If you’re interesting in buying an album, just hit the ‘Buy!’ link to get it from’s just that damn easy! Your purchase puts valuable ‘store credit’ in the Reverend’s pocket that he’ll use to buy more music to write about in a never-ending loop of rock ‘n’ roll ecstasy!

Billy Branch & the Sons of Blues' Roots and Branches

Billy Branch & the Sons of Blues - Roots and Branches: The Songs of Little Walter   BUY!

Crowded House's The Very Very Best of Crowded House

Crowded House - The Very Very Best of Crowded House [vinyl]   BUY!
Gomez - Liquid Skin [20th anniversary reissue]   BUY!
Imperial Teen - Now We Are Timeless   BUY!
Little Steven & the Interstellar Jazz Renegades - Lillyhammer The Score, Volume 1: Jazz   BUY!
Little Steven & the Interstellar Jazz Renegades - Lillyhammer The Score, Volume 2: Folk, Rock, Rio, Bits & Pieces   BUY!
Paul McCartney - Amoeba Gig [CD & vinyl reissue]   BUY!
Paul McCartney - Choba B CCCP [CD & vinyl reissue]   BUY!
Paul McCartney - Paul Is Live [CD & vinyl reissue]   BUY!
Paul McCartney - Wings Over America [CD & vinyl reissue]   BUY!
Purple Mountains - Purple Mountains   BUY!
Supersonic Blues Machine - Road Chronicles [live]   BUY!

Brian Eno's Apollo

Davina & the Vagabonds - Sugar Drops   BUY!
Brian Eno - Apollo: Atmospheres & Soundtracks [Extended Edition]   BUY!
Steve Goodman - Affordable Art [CD reissue]   BUY!
Steve Goodman - Artistic Hair [CD reissue]   BUY!
Live - Throwing Copper [25th anniversary reissue]   BUY!
Various Artists - Cadillac Baby's Bea & Baby Records: The Definitive Collection [4-CD history of Chicago blues label]   BUY!

Violent Femmes' Hotel Last Resort

Soundgarden - Live From the Artists Den   BUY!
Violent Femmes - Hotel Last Resort   BUY!

Steve Goodman's Affordable Art

Album of the Month: There are a number of great choices for the month, but the Rev has to go with the late Steve Goodman's Affordable Art, reissued on CD by the good folks at Omnivore Recordings. The last album released during singer/songwriter's lifetime, on his own indie Red Pajamas label, Affordable Art is a fine collection filled with humor, poetry, and humility – all of which were Goodman's stock-in-trade. If you're unfamiliar with this legendary, talented wordsmith and performer, Affordable Art is a great place to start. Omnivore is also reissuing Goodman's Artistic Hair album this month, and a couple more titles from the artist in August, and you honestly can't go wrong with any of 'em!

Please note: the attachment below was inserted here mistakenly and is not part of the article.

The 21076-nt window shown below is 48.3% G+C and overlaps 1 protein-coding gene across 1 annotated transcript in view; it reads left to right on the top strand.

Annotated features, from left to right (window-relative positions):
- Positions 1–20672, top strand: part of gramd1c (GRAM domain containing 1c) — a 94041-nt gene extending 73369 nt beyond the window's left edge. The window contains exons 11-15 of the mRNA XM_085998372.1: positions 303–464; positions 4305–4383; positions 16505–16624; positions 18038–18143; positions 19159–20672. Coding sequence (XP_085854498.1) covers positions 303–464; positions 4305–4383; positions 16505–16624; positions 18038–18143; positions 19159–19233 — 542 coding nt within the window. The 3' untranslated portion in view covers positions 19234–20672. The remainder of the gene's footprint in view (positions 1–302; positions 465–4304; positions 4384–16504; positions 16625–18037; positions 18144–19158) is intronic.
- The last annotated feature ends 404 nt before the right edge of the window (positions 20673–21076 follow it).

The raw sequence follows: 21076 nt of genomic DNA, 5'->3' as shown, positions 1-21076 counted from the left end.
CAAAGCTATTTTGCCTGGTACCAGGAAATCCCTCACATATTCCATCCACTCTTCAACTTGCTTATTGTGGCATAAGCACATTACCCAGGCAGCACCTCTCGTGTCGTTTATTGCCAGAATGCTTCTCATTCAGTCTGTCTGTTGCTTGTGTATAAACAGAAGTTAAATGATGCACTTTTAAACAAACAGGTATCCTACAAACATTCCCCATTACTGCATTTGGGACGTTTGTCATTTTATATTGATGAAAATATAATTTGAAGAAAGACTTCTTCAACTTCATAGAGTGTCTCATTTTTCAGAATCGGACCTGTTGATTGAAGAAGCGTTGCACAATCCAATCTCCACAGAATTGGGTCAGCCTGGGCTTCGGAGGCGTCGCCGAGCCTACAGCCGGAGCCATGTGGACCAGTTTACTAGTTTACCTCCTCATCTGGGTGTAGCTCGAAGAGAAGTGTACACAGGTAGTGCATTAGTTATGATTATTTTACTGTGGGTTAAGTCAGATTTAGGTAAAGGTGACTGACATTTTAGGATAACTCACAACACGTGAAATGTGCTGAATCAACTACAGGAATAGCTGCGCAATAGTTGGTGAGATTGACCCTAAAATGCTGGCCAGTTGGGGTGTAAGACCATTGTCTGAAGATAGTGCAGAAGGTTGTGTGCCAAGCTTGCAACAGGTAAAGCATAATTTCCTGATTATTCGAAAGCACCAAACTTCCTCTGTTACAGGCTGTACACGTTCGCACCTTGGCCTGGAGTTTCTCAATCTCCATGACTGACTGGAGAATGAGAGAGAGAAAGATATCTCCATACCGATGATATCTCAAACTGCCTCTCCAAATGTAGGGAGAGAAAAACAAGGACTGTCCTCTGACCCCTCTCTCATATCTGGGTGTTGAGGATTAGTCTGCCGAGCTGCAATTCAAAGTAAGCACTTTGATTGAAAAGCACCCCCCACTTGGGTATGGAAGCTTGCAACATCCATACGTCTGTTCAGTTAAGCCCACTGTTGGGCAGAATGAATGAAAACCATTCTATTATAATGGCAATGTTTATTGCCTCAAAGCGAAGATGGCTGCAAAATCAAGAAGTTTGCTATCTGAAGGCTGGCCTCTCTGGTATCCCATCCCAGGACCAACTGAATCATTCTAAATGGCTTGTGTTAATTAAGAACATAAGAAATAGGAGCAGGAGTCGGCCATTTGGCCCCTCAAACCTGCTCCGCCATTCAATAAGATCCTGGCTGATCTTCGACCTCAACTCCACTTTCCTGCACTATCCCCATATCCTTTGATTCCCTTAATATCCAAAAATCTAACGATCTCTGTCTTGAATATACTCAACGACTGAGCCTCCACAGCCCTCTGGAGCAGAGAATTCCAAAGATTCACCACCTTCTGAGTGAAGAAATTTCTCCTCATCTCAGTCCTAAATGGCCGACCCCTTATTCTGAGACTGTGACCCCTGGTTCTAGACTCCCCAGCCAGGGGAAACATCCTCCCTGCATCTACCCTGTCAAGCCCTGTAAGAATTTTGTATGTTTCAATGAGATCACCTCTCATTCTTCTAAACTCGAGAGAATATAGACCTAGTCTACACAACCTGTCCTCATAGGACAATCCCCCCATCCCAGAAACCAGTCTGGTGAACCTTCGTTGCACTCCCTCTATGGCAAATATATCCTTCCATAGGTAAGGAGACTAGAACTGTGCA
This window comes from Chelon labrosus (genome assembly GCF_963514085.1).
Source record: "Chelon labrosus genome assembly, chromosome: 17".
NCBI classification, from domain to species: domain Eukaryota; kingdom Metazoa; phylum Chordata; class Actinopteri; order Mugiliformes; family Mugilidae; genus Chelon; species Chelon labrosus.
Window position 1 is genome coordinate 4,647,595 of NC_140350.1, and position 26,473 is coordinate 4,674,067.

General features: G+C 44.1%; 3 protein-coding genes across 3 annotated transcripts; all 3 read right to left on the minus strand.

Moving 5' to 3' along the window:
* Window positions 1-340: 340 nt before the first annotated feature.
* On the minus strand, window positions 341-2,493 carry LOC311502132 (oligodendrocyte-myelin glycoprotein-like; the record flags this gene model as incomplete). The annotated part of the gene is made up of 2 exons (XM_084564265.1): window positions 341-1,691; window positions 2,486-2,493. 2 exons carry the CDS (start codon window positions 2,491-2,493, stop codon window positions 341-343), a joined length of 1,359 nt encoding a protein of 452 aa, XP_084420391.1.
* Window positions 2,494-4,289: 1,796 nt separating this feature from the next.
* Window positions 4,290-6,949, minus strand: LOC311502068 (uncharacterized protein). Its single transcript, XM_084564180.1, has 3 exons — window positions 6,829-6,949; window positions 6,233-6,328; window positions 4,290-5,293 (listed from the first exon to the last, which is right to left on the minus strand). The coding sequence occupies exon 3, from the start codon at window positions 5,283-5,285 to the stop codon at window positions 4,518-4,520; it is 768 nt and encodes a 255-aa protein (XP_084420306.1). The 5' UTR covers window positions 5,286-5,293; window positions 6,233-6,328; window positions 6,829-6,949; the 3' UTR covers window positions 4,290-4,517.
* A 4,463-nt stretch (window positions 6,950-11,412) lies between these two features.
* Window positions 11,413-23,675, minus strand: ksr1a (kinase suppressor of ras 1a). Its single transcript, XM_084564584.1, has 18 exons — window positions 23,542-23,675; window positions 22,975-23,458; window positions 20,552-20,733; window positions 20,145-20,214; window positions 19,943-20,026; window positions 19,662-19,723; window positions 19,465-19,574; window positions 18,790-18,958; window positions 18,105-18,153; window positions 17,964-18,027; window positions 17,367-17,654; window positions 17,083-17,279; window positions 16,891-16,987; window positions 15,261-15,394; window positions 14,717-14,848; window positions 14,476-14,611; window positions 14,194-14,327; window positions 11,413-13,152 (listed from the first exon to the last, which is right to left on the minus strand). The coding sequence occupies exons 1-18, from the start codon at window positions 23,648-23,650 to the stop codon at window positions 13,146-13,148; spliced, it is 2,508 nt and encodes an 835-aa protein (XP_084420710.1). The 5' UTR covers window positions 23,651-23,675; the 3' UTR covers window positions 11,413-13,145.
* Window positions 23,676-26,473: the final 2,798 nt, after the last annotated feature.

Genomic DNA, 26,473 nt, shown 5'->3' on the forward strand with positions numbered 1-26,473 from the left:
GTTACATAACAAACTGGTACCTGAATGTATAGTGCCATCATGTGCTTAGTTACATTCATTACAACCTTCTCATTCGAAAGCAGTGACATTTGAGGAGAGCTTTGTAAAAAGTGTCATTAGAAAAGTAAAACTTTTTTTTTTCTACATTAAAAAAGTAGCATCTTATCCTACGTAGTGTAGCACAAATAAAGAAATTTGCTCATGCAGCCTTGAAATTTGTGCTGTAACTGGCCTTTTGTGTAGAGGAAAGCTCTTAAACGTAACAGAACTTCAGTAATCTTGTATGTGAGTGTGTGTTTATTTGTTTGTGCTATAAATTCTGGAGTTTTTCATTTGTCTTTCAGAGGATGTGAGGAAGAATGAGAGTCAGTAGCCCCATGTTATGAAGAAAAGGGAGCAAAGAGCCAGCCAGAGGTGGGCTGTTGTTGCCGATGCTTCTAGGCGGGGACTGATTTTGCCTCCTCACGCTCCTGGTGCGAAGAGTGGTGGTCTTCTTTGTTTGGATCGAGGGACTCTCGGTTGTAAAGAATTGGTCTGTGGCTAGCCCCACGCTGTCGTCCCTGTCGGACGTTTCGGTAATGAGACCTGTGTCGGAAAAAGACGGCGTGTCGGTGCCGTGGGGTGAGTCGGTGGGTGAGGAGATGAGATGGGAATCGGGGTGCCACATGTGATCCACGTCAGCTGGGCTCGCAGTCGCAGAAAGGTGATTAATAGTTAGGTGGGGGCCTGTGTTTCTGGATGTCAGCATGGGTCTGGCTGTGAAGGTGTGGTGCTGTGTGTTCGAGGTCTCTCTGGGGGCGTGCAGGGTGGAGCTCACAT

Archive Review: Monster Magnet’s Dopes To Infinity (1995)

Monster Magnet’s Dopes To Infinity
What the 1990s are lacking, if I were to inject my two cents worth here, is a truly HEAVY rock ‘n’ roll band. Sure, there’s grindcore, death metal, and metallic rap; punk rap and hardcore punk, and a dozen other variations on the old guttural vocals/loud ‘n’ fast guitars and monster rhythm combo, but there's no really, really HEAVY rock outfit...the kind of stuff that an early Bob Seger (before he hit middle age and senility) used to call “Heavy Music.”

After all, the ‘60s had Dust, Sir Lord Baltimore, and Vanilla Fudge and the ‘70s had Led Zeppelin, Hawkwind, and the mighty Black Sabbath. Even the ‘80s – the great cesspool that was the Reagan era – produced semi-heavy bands in Metallica, Slayer, and the rest of Tipper’s demon-inspired nightmares. Kids these day have nobody to call their own, no righteous headbangers that they can tell tales to their grandchildren about – “well, chilluns, I remember the night that we pried Ozzie up off of a hardwood floor in a West Nashville bar and propped him in front of a mike. Sabbath rocked so hard that they were wheeling them out of the auditorium in iron lungs!”

With the best interests of these young ones at heart, I’d like to nominate Monster Magnet for the open position of the “Heaviest Band of the 1990s.” Dopes To Infinity, their latest effort, comes mighty close to recreating the magic that all of those aforementioned bands brought to their ‘heavy’ creations. First of all, they’ve got a great name, one that would look good on a patch or a school notebook (and that’s important!). Secondly, they've got great song titles – stuff like “Negasonic Teenage Warhead” or “Look To Your Orb For The Warning” or, lest we forget, “Ego, The Living Planet.”

Most importantly, as we used to say once upon a time, Dopes To Infinity kicks out the jams with a dozen powerful, psychedelic-tinged rock tunes. Thunderous, spacey, hypnotizing, and capital-H Heavy, Monster Magnet are no mere pretenders to the throne, but rather real contenders for the crown. (A&M Records, released March 21, 1995)

Buy the CD from Amazon: Monster Magnet Dopes To Infinity

Review originally published by Bone Music Magazine, Nashville (1995)